While it is important to follow US news and understand our connection with this global superpower, Luxembourgers should not take notes at all times and imitate whatever they witness happening on the other side of the pond.
The United States probably never enjoyed a higher standing in Europe than they did in the years following the Second World War: the saviours that not only rescued the continent from the tightening grip of the Nazis, but also helped rebuild Europe to its former glory. Although faith in this quasi-flawless nation has over the decades been challenged time and again by their failed interventionist policies elsewhere in the world, the cultural proximity between the US and Europe has undoubtedly ensured a prevailing alliance.
And the ripples of this bond affect the lives of Luxembourgers on a daily basis. US news are being followed closely and in no time the continent seems to re-enact any given phenomenon. A brief look towards pop culture makes this evident as the cinematic 'Barbenheimer' storm that recently unfolded in the US also made its way across the pond to hit little Luxembourg.
This copy-paste effect rarely happens in parallel, however, the Grand Duchy usually trails behind. By a couple of days, months, or even years at times. And the imitation extends far beyond the realm of pop culture, it can also regularly be found in the realms of politics, society, or science.
Attentive followers of US politics will, for instance, certainly recognise phrases and approaches found at both ends of Luxembourg's political spectrum, most notably among junior politicians. While those on the left pride themselves in being "anti-capitalist", "queer-feminist", and "intersectional" in their thinking, those on the right consider gun ownership a pertinent-enough issue to make it one of their key pillars.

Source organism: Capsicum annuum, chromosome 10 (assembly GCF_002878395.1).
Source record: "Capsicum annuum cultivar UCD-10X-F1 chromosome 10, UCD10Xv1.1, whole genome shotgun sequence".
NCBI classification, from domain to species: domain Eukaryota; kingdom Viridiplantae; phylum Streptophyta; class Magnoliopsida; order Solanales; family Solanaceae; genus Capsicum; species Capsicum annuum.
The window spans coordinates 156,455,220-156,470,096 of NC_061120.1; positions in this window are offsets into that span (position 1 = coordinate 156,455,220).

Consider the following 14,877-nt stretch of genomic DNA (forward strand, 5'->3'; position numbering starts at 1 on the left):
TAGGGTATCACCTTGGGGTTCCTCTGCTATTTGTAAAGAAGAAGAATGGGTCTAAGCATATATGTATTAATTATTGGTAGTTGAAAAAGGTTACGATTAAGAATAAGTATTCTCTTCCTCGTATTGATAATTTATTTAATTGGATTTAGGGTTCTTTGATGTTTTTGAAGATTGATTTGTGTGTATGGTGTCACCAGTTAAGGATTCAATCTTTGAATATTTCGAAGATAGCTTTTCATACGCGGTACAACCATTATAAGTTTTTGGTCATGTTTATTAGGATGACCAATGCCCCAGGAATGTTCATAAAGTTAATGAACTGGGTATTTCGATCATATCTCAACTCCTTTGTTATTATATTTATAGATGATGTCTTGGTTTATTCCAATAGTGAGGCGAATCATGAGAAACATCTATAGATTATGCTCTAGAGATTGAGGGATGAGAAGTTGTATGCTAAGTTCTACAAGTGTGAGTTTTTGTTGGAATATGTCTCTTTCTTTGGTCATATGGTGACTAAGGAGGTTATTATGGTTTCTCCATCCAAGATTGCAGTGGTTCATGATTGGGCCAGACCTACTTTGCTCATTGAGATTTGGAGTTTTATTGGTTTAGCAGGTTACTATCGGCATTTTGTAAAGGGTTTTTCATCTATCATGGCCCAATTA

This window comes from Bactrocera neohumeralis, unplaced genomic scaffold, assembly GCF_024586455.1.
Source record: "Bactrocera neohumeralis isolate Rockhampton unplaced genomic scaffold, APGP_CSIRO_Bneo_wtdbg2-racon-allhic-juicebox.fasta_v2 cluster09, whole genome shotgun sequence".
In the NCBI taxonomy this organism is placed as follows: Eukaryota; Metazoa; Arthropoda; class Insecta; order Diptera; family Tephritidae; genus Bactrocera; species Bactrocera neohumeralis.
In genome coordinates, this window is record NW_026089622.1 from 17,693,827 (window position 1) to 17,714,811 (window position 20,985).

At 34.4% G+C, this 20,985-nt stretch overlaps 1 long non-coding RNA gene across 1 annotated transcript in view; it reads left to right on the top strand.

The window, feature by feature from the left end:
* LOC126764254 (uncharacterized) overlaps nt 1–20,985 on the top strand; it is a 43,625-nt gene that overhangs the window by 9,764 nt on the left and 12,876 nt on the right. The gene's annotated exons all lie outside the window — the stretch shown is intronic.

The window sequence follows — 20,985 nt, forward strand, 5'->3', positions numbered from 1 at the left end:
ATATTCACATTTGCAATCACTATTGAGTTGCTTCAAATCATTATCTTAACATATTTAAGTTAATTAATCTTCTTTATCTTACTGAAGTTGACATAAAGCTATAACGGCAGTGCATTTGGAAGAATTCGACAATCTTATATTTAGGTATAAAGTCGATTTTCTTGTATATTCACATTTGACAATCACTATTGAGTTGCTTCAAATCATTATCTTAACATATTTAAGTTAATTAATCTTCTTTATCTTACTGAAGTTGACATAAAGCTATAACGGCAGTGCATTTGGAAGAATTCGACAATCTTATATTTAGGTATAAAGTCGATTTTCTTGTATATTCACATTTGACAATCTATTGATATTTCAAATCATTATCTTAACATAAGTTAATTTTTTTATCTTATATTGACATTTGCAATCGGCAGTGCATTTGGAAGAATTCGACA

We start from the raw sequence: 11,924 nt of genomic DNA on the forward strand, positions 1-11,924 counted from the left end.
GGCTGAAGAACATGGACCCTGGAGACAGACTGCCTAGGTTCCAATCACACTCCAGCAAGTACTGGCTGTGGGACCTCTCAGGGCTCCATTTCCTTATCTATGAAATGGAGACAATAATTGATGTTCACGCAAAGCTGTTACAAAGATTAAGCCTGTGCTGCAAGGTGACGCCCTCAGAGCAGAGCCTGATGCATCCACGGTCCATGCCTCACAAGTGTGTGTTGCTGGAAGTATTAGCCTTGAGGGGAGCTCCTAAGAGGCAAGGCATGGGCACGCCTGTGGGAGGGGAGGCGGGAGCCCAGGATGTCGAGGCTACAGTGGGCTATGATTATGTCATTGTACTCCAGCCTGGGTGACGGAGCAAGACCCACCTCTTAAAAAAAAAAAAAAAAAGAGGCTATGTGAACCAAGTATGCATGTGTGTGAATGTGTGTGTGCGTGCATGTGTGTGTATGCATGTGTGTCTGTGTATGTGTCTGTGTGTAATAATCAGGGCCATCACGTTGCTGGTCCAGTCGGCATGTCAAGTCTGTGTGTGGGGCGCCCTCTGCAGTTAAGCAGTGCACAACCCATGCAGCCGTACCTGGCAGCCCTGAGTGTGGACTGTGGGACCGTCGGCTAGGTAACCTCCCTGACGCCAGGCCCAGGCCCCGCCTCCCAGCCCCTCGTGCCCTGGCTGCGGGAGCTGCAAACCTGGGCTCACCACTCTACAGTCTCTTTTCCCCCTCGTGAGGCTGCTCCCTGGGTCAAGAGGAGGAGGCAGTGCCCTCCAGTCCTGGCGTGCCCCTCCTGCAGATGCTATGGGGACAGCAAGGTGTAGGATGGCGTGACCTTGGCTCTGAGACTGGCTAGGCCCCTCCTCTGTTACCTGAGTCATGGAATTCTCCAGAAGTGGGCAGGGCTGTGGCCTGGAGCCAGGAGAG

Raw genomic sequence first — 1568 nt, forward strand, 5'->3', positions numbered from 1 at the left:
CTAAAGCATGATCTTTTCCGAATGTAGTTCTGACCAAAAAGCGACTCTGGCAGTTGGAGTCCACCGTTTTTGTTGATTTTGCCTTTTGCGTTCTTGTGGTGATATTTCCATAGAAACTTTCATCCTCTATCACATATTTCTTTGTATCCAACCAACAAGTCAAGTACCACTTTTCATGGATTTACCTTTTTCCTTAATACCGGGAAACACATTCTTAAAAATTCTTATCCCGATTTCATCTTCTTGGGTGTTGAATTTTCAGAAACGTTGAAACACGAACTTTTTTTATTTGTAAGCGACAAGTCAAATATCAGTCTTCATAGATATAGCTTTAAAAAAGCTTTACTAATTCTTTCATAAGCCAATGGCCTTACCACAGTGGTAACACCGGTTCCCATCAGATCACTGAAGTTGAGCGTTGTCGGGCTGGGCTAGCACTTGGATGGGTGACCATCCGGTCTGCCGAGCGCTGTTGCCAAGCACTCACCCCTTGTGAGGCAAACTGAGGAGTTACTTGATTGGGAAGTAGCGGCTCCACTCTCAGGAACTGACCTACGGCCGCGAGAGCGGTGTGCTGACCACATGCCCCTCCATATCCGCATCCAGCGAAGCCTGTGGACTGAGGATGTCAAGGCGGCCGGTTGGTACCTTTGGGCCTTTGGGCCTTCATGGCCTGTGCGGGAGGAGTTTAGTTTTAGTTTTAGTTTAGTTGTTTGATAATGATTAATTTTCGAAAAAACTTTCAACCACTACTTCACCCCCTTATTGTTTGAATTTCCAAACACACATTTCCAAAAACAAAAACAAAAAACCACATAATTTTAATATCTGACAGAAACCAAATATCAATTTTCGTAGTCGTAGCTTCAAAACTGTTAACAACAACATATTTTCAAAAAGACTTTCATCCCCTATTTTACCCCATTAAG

Hearing such utterances from national politicians always makes me feel like Marty McFly when he recognises a premiering episode of The Honeymooners while travelling to the past in the first Back to the Future instalment: "Hey … I've seen this one, I've seen this one, this is a classic!" What better than a US pop culture reference to help illustrate the point, right?
If Luxembourgers keep looking to the US, they should try to follow the nation in real time to avoid starting and rehashing debates that are already fading out in the States. For it is tiring enough to follow the near endless debate around drag queen story hour once, it seems a tad numbing to witness it also being introduced in Luxembourg – an idea that probably would have never come to anyone if the States had not set the example – and then unsurprisingly lead to the same social clash that the concept inevitably triggers.
And as for science, it seems reassuring that although there actually is a "Flat Earth Luxembourg" Facebook page, the site at least seems humorous rather than serious in nature. Good on us, I suppose.
Yes, it is laudable to be aware of what is happening elsewhere in the world and the US undoubtedly remain thought leaders in the West. However, that does not mean that every single trend needs to be internalised and imitated. Rather, we should strive to single out the best and learn from the worst without repeating it. After all, we have enough issues on our own plate, there is really no need to pile on additional problems that would have likely never come up if it were not for the constant gaze across the pond.